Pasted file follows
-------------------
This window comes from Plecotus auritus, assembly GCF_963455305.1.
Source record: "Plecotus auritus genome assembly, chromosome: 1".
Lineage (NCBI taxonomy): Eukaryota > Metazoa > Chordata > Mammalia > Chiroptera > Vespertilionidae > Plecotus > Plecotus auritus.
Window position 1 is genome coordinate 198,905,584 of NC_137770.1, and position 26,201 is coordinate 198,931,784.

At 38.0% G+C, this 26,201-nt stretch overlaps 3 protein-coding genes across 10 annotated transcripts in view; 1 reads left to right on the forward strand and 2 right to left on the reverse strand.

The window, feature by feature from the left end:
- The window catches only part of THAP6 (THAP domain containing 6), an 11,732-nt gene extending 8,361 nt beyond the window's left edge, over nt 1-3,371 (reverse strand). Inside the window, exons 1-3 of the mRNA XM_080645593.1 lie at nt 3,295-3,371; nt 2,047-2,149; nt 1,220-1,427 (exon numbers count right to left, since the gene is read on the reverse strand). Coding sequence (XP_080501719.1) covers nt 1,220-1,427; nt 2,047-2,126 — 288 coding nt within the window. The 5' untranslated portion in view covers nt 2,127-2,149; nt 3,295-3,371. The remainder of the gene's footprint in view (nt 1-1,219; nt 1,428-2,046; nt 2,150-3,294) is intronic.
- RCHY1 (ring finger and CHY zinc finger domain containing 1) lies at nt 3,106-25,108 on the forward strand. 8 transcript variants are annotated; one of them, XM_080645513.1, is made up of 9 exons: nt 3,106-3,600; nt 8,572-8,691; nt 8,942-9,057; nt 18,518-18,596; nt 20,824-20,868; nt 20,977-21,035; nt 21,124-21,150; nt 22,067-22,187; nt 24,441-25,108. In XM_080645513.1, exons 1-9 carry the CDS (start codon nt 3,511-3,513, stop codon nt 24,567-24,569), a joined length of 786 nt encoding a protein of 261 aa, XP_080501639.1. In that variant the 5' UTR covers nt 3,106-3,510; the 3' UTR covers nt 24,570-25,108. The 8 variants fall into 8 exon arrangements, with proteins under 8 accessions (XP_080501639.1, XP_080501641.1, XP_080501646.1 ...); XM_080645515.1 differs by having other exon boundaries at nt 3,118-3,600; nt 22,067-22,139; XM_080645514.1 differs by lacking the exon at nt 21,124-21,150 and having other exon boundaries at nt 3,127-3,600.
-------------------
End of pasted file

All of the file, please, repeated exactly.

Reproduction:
This window comes from Plecotus auritus, assembly GCF_963455305.1.
Source record: "Plecotus auritus genome assembly, chromosome: 1".
Lineage (NCBI taxonomy): Eukaryota > Metazoa > Chordata > Mammalia > Chiroptera > Vespertilionidae > Plecotus > Plecotus auritus.
Window position 1 is genome coordinate 198,905,584 of NC_137770.1, and position 26,201 is coordinate 198,931,784.

At 38.0% G+C, this 26,201-nt stretch overlaps 3 protein-coding genes across 10 annotated transcripts in view; 1 reads left to right on the forward strand and 2 right to left on the reverse strand.

The window, feature by feature from the left end:
- The window catches only part of THAP6 (THAP domain containing 6), an 11,732-nt gene extending 8,361 nt beyond the window's left edge, over nt 1-3,371 (reverse strand). Inside the window, exons 1-3 of the mRNA XM_080645593.1 lie at nt 3,295-3,371; nt 2,047-2,149; nt 1,220-1,427 (exon numbers count right to left, since the gene is read on the reverse strand). Coding sequence (XP_080501719.1) covers nt 1,220-1,427; nt 2,047-2,126 — 288 coding nt within the window. The 5' untranslated portion in view covers nt 2,127-2,149; nt 3,295-3,371. The remainder of the gene's footprint in view (nt 1-1,219; nt 1,428-2,046; nt 2,150-3,294) is intronic.
- RCHY1 (ring finger and CHY zinc finger domain containing 1) lies at nt 3,106-25,108 on the forward strand. 8 transcript variants are annotated; one of them, XM_080645513.1, is made up of 9 exons: nt 3,106-3,600; nt 8,572-8,691; nt 8,942-9,057; nt 18,518-18,596; nt 20,824-20,868; nt 20,977-21,035; nt 21,124-21,150; nt 22,067-22,187; nt 24,441-25,108. In XM_080645513.1, exons 1-9 carry the CDS (start codon nt 3,511-3,513, stop codon nt 24,567-24,569), a joined length of 786 nt encoding a protein of 261 aa, XP_080501639.1. In that variant the 5' UTR covers nt 3,106-3,510; the 3' UTR covers nt 24,570-25,108. The 8 variants fall into 8 exon arrangements, with proteins under 8 accessions (XP_080501639.1, XP_080501641.1, XP_080501646.1 ...); XM_080645515.1 differs by having other exon boundaries at nt 3,118-3,600; nt 22,067-22,139; XM_080645514.1 differs by lacking the exon at nt 21,124-21,150 and having other exon boundaries at nt 3,127-3,600.